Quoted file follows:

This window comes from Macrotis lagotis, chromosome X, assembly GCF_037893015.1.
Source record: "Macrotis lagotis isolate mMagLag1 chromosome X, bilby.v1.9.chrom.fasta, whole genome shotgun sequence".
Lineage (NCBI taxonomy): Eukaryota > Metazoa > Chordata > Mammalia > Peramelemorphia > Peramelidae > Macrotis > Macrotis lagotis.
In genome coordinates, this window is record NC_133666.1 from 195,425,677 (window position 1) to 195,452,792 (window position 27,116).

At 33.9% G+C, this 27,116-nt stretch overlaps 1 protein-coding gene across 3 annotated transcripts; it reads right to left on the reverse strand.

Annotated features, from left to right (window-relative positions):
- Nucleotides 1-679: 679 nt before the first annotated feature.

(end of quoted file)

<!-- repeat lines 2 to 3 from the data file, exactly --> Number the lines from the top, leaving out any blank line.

Source record: "Macrotis lagotis isolate mMagLag1 chromosome X, bilby.v1.9.chrom.fasta, whole genome shotgun sequence".
Lineage (NCBI taxonomy): Eukaryota > Metazoa > Chordata > Mammalia > Peramelemorphia > Peramelidae > Macrotis > Macrotis lagotis.